"The difference in terminology - operational 'requirements' under the past law, and operational 'reasons' under the new law might seem subtle, but it is in fact a very big difference in terms of the broad types of cases that can now be included in an operational reasons dismissal, that will mean an employee won't any longer have a claim."

Victorian deputy premier Rob Hulls says the report shows job security is a thing of the past under the new laws.

He says the report suggests that if a boss does not like a worker, or the company needs smartening up, a person can be sacked.

"Being able to dismiss an employee for operational reasons has been interpreted very broadly, which means that any employee in Victoria can virtually be dismissed without any valid reason being given," he said.

abc.net.au September 10, 2007

Student arrested, shot with Taser gun for asking a question

A university student has been wrestled, held down and shot with a Taser gun — all for asking presidential candidate John Kerry a couple of questions.

The University of Florida's Andrew Meyer, 21, is shown in a YouTube video being wrestled by six officers and dragged towards the exit at a forum featuring Senator Kerry.

He throws his arms in the air, yelling "What did I do?", "Help" and "Get away from me" as the officers repeatedly try to remove him from the building.

When Mr Meyer finally tries to sidestep the exit and make his way back into the hall, he is thrown to the ground and held down.

"Stop resisting," a female officer demands.

"If you let me go, I'll walk out of here," Meyer replies, before pleading "don't Tase me, bro … I didn't do anything."

Then, surrounded by up to seven officers holding him to the floor, the man is hit with the Taser for two to three seconds.

Kerry, all the while attempting to continue his address, is drowned out by the man's screams and the clicking of the electrical gun.

The student's questions seem harmless enough considering the heavy police reaction.

First, he asks Kerry why he didn’t dispute the results of the 2004 election, which the Democrat lost to George W Bush.

With officers gathering behind him, Mr Meyer then asked Kerry if he was a member of the same 'secret society' as Bush.

The video has received a massive response, mostly expressing outrage towards the perceived overreaction of the police.

While Mr Meyer was charged with resisting police and disturbing the peace, many commentors believe he has the right to sue the state.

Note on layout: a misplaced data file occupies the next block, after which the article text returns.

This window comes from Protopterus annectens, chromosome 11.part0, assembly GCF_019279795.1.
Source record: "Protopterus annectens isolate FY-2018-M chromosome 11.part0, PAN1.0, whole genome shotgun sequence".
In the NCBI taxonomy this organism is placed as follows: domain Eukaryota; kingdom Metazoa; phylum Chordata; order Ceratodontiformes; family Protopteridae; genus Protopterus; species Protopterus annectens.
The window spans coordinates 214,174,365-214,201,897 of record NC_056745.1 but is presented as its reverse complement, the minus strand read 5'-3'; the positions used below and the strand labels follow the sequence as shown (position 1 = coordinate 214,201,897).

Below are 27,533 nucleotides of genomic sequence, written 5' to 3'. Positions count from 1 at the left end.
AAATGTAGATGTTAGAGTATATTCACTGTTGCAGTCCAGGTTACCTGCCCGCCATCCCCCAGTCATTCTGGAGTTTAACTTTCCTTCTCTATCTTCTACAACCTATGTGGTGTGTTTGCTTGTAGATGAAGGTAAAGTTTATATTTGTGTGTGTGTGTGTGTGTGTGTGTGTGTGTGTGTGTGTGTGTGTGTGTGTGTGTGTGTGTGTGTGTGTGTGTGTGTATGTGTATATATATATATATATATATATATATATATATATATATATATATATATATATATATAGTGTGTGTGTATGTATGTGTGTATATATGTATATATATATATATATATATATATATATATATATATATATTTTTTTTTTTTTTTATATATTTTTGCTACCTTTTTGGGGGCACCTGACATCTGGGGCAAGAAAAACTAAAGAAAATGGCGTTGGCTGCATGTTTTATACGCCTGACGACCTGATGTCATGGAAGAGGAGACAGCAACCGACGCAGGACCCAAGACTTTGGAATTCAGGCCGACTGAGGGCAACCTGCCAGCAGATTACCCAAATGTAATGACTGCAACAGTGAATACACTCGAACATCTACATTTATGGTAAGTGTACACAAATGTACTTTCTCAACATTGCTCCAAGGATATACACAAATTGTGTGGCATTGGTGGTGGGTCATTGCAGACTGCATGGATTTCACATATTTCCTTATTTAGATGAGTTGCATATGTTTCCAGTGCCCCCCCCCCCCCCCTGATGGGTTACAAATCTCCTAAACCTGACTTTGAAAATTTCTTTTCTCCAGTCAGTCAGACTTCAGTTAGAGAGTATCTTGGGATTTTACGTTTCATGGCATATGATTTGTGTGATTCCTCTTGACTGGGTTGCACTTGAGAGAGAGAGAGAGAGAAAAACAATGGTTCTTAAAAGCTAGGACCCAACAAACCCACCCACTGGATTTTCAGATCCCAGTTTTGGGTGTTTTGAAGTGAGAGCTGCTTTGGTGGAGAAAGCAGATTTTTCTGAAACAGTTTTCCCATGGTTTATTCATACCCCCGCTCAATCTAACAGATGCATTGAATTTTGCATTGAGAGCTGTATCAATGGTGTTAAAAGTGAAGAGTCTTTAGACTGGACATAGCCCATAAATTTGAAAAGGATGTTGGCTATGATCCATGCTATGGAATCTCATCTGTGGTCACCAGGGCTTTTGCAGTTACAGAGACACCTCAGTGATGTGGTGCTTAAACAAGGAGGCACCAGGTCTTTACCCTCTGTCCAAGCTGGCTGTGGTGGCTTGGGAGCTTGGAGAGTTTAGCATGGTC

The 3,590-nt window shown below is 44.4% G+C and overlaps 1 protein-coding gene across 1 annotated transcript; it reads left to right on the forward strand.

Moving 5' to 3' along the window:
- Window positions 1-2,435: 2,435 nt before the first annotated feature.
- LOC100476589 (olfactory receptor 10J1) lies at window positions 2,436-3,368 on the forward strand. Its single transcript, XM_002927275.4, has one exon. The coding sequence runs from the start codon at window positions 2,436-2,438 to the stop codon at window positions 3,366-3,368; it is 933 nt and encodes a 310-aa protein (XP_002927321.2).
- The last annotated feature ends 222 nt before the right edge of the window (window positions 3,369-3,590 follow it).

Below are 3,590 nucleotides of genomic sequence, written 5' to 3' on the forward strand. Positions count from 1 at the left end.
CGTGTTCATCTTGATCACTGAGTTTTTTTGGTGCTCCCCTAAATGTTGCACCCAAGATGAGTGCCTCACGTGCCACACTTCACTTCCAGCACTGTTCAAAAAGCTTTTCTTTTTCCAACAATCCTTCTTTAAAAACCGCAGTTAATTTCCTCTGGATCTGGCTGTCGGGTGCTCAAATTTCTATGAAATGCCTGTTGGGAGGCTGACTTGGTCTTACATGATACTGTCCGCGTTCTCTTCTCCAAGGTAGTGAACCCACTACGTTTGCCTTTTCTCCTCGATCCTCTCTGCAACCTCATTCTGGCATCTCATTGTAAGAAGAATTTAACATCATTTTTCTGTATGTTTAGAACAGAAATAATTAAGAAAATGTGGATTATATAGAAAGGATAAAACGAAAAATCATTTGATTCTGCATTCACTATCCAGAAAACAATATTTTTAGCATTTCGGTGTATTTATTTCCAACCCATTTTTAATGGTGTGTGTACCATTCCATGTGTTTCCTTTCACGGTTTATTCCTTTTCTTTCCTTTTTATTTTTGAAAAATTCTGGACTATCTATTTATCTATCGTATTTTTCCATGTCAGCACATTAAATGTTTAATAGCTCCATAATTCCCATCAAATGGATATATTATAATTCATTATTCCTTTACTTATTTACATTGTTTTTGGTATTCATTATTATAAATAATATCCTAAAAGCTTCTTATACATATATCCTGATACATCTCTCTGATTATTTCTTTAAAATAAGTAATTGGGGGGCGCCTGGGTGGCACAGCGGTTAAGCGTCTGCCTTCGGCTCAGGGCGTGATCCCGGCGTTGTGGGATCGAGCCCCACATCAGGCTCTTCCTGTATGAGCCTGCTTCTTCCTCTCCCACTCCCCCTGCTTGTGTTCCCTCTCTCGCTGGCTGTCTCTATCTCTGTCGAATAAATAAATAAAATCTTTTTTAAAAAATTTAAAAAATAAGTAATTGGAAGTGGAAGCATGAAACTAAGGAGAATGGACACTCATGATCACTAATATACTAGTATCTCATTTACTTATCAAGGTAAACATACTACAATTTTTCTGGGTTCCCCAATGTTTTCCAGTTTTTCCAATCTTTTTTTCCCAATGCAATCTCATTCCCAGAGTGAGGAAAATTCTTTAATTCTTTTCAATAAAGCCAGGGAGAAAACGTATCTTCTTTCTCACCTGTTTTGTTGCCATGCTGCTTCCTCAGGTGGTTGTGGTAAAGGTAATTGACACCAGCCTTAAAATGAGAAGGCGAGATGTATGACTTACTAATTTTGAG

msn September 19, 2007

Sex offender released into Qld community

Notorious sex offender Robert John Fardon has been released from a Brisbane jail under strict conditions.

Queensland's Supreme Court on October 19 ordered Fardon be released on a strict 38-point supervision order after his arrest in July for breaching a previous order.

Corrective Services Minister Judy Spence told state parliament Fardon had been released to an undisclosed location on Tuesday morning.

The 59-year-old man has spent most of his adult life in prison for violent sexual assaults committed in 1978 and 1988, and remained in custody on a court order after completing his sentence in 2003.


He was released in December last year on a 32-point supervision order which he has breached three times this year.

He was arrested in July after leaving his Brisbane residence and travelling north to Mackay and Townsville, reportedly fearing attack from vigilantes.

Under the terms of his release, Fardon is banned from contacting children under the age of 16 without consent from Corrective Services.

Fardon has also consented to being fitted with an electronic monitoring device.

Ms Spence said she would not be releasing details of Fardon's whereabouts.

"I'm sure many people will want to expose Mr Fardon's whereabouts," Ms Spence told parliament.

"But I want to keep in mind the man has to live somewhere, and we have the toughest system in the country for monitoring these type of offenders.

"Mr Fardon will be under intense scrutiny to ensure the community is safe."

msn Oct 30, 2007

Is your Facebook in the wrong hands?

You might not feel threatened when the CIA's number-two man announces he doesn't take online privacy that seriously — unless you believe he has your Facebook password.

"(In) our interconnected and wireless world, anonymity — or the appearance of anonymity — is quickly becoming a thing of the past," said deputy director of US intelligence Donald Kerr late last month.

"Privacy, I would offer, is a system of laws, rules, and customs with an infrastructure of Inspectors General, oversight committees, and privacy boards on which our intelligence community commitment is based and measured."

Mr Kerr basically announced that the US Government is to be trusted when it comes to monitoring internet activity and correspondence.

And why would the average Australian Facebook user care about this?

Any Facebooker who bothered to read the fine print when signing up should already know they've granted the social networking giant "an irrevocable, perpetual, non-exclusive, transferable, fully paid, worldwide license to use" their personal information at leisure.